White-cheeked gibbon

Latin Name
Nomascus leucogenys

Class
Mammals

Order
Primates

Description

Although gibbons are apes, they are known as lesser, or small, apes. They can reach 18–25 inches in height and weigh up to 12.5 pounds. They have extremely long arms and legs.

Gibbons are unique in that infants are born with blonde fur like their mother, but by age 2 their color turns to black.  When they reach adulthood, males remain black and females change back to blonde.


 

Range

Laos, Vietnam, Hainan, southeastern China and eastern Cambodia.


Status

This species of gibbons is considered to be critically endangered, as wild populations have declined by at least 80 percent over the past 45 years due primarily to habitat loss and hunting.

Lincoln Park Zoo participates in the Gibbon Species Survival Plan®, a shared conservation effort by zoos throughout the Association of Zoos and Aquariums. The zoo also financially contributes to gibbon field-conservation efforts to support the longevity of this species.


Habitat

High canopy of tropical rain forests.


Niche

White-cheeked gibbons are frugivorous and spend most of their time in the forest canopy searching for fruit. Leaves are another important food item for gibbons as well as flowers, leaf buds and shoots, and insects.


Life History

A single offspring is born about every two–three years after a seven-month gestation period. Infants are weaned after age 2, and sexual maturity is reached by about 6 years of age. Young males will typically leave their family group after eight years.


Special Adaptations

Gibbons are adapted for an arboreal lifestyle and use a highly specialized mode of locomotion called brachiation. Instead of grasping, their hands form a loose hook around branches, enabling them to swing through the trees using a hand-over-hand motion.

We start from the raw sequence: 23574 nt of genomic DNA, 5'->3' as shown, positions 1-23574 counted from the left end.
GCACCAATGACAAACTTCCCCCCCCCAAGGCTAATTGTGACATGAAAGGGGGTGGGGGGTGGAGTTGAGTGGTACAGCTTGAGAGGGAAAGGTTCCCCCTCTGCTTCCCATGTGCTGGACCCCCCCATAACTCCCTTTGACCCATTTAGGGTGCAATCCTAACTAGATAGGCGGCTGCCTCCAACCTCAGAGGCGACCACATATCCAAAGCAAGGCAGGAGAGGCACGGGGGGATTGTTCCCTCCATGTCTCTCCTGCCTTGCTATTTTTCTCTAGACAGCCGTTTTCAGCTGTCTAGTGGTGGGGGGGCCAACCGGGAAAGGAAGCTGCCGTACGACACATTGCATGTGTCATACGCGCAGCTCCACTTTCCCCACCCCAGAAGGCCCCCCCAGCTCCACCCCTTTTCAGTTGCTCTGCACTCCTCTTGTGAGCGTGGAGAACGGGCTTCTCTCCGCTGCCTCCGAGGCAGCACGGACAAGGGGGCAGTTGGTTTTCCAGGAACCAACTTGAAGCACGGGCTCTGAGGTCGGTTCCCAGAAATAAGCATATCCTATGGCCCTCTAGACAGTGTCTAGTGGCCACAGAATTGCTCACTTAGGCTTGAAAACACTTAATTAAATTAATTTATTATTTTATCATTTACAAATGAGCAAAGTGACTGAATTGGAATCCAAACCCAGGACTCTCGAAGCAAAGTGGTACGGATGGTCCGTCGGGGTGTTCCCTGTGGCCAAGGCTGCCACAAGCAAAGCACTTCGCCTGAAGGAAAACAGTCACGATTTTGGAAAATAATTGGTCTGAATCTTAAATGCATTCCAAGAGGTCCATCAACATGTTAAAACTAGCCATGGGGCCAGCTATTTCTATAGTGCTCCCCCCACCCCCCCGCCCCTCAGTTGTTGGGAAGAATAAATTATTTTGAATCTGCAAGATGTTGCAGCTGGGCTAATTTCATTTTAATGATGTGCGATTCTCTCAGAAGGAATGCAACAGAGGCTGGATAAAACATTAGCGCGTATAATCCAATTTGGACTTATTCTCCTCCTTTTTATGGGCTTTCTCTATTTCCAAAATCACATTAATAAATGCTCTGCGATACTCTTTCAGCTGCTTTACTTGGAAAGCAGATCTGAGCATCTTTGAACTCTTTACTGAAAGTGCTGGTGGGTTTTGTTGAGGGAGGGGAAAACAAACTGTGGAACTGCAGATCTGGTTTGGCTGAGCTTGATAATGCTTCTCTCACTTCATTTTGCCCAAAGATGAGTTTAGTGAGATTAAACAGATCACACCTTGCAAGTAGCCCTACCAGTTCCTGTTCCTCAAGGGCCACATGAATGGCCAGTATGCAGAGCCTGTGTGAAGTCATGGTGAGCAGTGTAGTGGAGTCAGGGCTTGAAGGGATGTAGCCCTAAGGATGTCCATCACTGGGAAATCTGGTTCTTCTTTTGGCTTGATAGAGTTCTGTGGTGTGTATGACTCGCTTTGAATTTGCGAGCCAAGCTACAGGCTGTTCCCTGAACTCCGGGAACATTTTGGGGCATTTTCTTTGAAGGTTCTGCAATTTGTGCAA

Gibbons live in small family groups made up of a mated pair and their young offspring.  Every morning, the male and female will perform a ritualized vocal duet to advertise their territory to other gibbon groups. 



Bonus Content

Gibbon Baby and Mom
Have you seen the baby white-cheeked gibbon yet at the Helen Brach Primate House? The little one—born August 16—is wowing visitors and clinging tightly to mom Burma.

New Arrivals 2014
It has been a busy year at Lincoln Park Zoo so far! Here we highlight the newest species living and growing under the zoo's care.

White-cheeked gibbon baby Daxin prepares to nurse at the Helen Brach Primate House.

Juggling Four Babies
Looking back at a busy year, Curator of Primates Maureen Leahy shares how you care—and prepare—for four zoo babies: gorillas Patty and Nayembi, Francois’ langur Pierre and white-cheeked gibbon Daxin.

White-cheeked gibbon Caruso was among the top dads featured on Father's Day

Father's Day Slideshow
As people celebrated dads of all shapes and sizes, we took a look at some of the top fathers at Lincoln Park Zoo.

Fond Memories
Take a look back to highlight some of the many animals who have created great memories for zoo visitors and staff alike. 

 


Lincoln Park Zoo Exhibit